The October 5, 2018 Issue of Faithpoints
October 5, 2018
Seventh-day Adventists in the Ohio Conference of Seventh-day Adventists receive the emailed newsletter, Faithpoints on some Fridays. In the October 5, 2018 issue of Faithpoints there was a link to an article in the Visitor magazine titled "Official Statement: an Appeal from the Columbia Union Conference Executive Committee." The author's concern was that the "General Conference Administrative Committee's proposed new system of committees to assure compliance and uniformity within the global church will not result in the unity it seeks. The author said this matter was of "grave concern" because it would "centralize even more authority and control in the hands of a relatively small group."
The author quoted from the Desire of Ages page 826 as follows:
"In the commission to His disciples, Christ not only outlined their work, but gave them their message. Teach the people, He said, 'to observe all things whatsoever I have commanded you (see Matt. 28:20, NKJV).' The disciples were to teach what Christ had taught. ... Human teaching is shut out. There is no place for tradition, for man's theories and conclusions, or for church legislation. No laws ordained by ecclesiastical authority are included in the commission. None of these are Christ's servants to teach."
I have no controversy with what Ellen White wrote in the above quotation. I do have a controversy with it being quoted as such, as there is NO reference to the New King James Version (NKJV) in the Desire of Ages. You would think that everyone would know that there was no NKJV during Ellen White's lifetime but I don't doubt that some being uninformed concerning the history of bible translations will not know that. The use of a NKJV reference in a Seventh-day Adventist publication is also an endorsement of that corrupt bible. In addition, the referenced text in the King James Bible is easily understandable and the very next verse in the NKJV contains a corruption. Instead of saying "end of the world" it says "end of the age."
According to the New Age believers, we are in the Age of Aquarius or will be in it within the next few hundred years. They don't believe the world will end but that it will just keep on going until the sun peters out in a few billion years. At one time I went through texts that were "end of the world" in the King James Bible and compared them to those texts in the NKJV. Verses containing the phrase "end of the world" where the meaning was the destruction of the earth, were all changed to "end of the age."
The author states "it is our prayer that we would test it according to the Bible, the very foundation of our faith and what primarily guides all that we stand for, say and do." I thought we stood on sola scriptura (only Scripture). Scripture should be the ONLY thing that guides us and not what "primarily" guides us. We also need to use what really is Holy Scripture and not a corrupt bible.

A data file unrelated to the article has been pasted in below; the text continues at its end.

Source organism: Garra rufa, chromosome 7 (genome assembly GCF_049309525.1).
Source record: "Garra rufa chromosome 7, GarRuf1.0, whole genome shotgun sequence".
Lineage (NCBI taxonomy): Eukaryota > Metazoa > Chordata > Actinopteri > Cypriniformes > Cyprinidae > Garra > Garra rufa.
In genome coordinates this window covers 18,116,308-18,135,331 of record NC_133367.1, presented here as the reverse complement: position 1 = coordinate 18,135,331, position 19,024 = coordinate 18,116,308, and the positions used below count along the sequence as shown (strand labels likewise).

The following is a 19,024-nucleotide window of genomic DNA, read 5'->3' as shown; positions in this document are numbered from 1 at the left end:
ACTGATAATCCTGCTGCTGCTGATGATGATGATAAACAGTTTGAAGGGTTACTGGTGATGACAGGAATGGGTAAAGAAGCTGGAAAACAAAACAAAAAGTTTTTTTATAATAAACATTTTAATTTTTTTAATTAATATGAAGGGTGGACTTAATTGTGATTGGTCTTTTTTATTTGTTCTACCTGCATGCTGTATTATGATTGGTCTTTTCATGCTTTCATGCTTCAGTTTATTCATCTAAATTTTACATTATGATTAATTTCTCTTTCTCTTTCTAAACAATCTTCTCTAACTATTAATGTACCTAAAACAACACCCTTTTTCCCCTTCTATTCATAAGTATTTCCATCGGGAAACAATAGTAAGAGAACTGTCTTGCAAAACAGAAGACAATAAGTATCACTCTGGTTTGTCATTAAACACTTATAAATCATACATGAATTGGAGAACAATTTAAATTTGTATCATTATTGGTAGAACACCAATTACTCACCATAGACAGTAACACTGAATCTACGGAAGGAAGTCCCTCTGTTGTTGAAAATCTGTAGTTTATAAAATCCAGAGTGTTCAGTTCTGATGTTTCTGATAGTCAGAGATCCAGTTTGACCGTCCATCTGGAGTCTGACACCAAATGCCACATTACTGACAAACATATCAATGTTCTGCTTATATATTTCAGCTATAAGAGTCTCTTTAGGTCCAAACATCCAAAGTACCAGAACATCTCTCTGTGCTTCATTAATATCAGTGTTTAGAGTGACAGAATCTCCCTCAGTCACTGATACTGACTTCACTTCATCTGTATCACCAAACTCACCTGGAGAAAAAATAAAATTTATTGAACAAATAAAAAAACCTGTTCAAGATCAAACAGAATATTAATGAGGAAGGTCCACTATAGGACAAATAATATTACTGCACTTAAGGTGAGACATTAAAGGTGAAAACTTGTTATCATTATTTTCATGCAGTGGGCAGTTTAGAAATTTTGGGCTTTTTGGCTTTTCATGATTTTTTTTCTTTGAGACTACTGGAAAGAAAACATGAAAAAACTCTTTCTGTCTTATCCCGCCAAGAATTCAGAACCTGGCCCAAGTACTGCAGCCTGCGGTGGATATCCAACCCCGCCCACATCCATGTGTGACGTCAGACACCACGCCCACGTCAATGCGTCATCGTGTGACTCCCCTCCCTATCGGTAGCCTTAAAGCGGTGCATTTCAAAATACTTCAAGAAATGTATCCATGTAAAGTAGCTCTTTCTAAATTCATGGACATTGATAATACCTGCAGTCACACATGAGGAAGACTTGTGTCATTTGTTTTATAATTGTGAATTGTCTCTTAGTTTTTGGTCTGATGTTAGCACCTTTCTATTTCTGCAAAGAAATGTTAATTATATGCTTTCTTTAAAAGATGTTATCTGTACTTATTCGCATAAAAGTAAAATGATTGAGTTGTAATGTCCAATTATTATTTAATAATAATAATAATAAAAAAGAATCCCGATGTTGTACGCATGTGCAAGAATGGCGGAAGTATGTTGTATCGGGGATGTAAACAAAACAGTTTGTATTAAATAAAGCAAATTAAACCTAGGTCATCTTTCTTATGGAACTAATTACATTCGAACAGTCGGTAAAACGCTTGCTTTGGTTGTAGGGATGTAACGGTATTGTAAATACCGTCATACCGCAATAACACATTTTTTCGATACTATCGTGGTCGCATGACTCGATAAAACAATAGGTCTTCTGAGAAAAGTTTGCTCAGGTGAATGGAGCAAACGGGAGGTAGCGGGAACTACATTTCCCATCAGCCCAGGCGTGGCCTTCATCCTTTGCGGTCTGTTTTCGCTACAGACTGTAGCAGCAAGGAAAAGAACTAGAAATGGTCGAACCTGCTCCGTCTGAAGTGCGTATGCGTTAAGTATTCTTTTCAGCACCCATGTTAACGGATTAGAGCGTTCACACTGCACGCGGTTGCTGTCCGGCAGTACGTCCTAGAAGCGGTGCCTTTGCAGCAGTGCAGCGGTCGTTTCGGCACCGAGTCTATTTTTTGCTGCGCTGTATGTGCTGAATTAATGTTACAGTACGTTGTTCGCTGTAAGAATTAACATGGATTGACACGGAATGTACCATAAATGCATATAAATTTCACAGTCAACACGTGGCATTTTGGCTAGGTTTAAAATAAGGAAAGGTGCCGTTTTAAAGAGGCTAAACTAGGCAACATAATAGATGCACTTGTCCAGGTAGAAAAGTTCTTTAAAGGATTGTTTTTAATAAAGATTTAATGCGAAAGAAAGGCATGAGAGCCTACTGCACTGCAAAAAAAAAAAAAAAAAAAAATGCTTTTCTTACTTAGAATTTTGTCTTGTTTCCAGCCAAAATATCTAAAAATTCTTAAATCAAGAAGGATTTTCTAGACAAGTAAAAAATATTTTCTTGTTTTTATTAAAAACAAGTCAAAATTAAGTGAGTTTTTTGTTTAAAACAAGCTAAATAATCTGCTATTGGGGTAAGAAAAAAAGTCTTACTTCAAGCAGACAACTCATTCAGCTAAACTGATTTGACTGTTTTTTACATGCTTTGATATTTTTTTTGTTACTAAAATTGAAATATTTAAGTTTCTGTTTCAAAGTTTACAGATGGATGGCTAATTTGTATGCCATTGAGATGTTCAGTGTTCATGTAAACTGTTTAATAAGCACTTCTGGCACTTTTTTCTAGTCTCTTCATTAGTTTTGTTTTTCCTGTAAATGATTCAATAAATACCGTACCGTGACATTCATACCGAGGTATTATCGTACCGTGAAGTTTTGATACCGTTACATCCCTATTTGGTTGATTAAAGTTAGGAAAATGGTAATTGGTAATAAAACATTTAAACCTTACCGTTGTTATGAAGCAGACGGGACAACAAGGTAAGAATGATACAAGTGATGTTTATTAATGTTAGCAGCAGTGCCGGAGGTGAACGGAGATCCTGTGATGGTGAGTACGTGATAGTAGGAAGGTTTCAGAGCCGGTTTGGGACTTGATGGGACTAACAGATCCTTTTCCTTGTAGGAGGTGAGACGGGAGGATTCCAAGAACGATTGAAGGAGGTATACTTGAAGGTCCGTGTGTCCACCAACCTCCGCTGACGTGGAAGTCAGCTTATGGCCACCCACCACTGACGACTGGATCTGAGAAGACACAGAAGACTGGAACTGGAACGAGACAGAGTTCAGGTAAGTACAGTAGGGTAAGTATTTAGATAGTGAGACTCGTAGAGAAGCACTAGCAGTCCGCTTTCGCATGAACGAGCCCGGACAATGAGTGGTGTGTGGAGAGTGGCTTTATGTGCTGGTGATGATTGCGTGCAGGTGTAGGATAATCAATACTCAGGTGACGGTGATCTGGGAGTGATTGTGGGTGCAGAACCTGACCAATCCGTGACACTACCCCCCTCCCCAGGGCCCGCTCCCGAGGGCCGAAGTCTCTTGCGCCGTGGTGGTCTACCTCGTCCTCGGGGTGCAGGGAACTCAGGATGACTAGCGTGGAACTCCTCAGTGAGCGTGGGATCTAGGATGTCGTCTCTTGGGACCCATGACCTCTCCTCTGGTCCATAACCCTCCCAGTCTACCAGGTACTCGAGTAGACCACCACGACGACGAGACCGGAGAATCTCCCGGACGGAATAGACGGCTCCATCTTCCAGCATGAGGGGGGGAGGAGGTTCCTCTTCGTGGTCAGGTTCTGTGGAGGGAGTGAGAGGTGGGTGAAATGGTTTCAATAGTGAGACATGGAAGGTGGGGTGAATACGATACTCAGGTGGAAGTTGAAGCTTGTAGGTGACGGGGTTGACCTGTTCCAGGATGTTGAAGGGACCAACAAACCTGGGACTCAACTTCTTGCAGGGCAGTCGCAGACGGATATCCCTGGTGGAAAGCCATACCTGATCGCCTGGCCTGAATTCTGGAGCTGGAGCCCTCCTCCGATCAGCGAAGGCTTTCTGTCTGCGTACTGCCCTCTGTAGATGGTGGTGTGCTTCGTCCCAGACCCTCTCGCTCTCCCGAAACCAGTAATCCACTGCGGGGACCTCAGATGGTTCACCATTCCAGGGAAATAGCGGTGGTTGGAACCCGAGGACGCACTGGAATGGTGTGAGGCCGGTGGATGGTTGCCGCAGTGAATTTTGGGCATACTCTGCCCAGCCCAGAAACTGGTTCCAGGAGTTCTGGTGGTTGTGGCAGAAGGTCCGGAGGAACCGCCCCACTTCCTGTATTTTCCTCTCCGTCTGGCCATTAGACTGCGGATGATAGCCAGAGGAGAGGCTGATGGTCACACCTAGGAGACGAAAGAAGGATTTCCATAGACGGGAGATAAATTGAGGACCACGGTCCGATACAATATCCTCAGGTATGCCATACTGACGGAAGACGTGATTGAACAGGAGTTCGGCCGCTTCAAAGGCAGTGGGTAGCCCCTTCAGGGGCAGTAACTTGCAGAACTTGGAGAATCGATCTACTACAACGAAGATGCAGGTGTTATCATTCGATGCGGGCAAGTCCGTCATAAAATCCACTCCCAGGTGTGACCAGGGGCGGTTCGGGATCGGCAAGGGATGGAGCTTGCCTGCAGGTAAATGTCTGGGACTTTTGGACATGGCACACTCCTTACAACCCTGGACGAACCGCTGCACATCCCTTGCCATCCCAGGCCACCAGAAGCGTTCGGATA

In the same issue of Faithpoints there is a link to an article titled "ADCOM refers to Compliance Committees." It says that "According to the September 18 ADCOM action, the two areas to be considered by the subcommittees are briefly introduced below." One of the areas to be reviewed was "non-compliance to the same financial core policy (S 90) for several years." I would like to know what that was about. The other area was that it had been "brought to the attention of the General Conference Administrative Committee" that some unions haven't complied with what was voted on in the General Conference Session of 2015, i.e., not to permit the ordination of women to the gospel ministry.
How it would take the General Conference OVER THREE YEARS to learn that there had been rebellion against what was voted on in a General Conference Session is a mystery that should be explained in detail by General Conference dignitaries. The North American Division, the Columbia Union Conference and the Ohio Conference have been in rebellion against that decision. In fact, the wife of the Ohio Conference president is an ordained (or maybe the more sneaky commissioned) minister.
While I don't think it right that a few men should be entrusted with mandating policy for the entire church, it is also not right that a few men representing a Division of about 1,100,000 members should be rebelling against a decision made that represented 20,727,347 members (internet statistic obtained on the day this was written). The pot is calling the kettle black.
In short, I don't think the plaintive protest from the Columbia Union Conference is because of their conviction that a few men shouldn't be mandating policy but rather from the fear that they will not be able to mandate their own policies.
There is a justified call for "unity." One way to get unity is to use the King James Bible (which is the sole uncorrupted English Protestant Bible commonly available) ONLY as the guide to faith and practice and to stop finding inventive ways to wrest Scripture to advance personal preferences.
From the The Great Controversy pages 45 and 46 regarding the division of the "faithful few" from the "apostate church" it says, "If unity could be secured only by the compromise of truth and righteousness, then let there be difference, and even war. Well would it be for the church and the world if the principles that actuated those steadfast souls were revived in the hearts of God's professed people."
October 17, 2018
On October 13, 2018 in church we were shown a video of our General Conference President, Ted Wilson, discussing the system of committees to ensure compliance in the global church. Ted did look different with his new beard but I didn't think in a bad way. I thought his presentation was quite reasonable but it's apparent there is a Seventh-day Adventist faction that doesn't think so.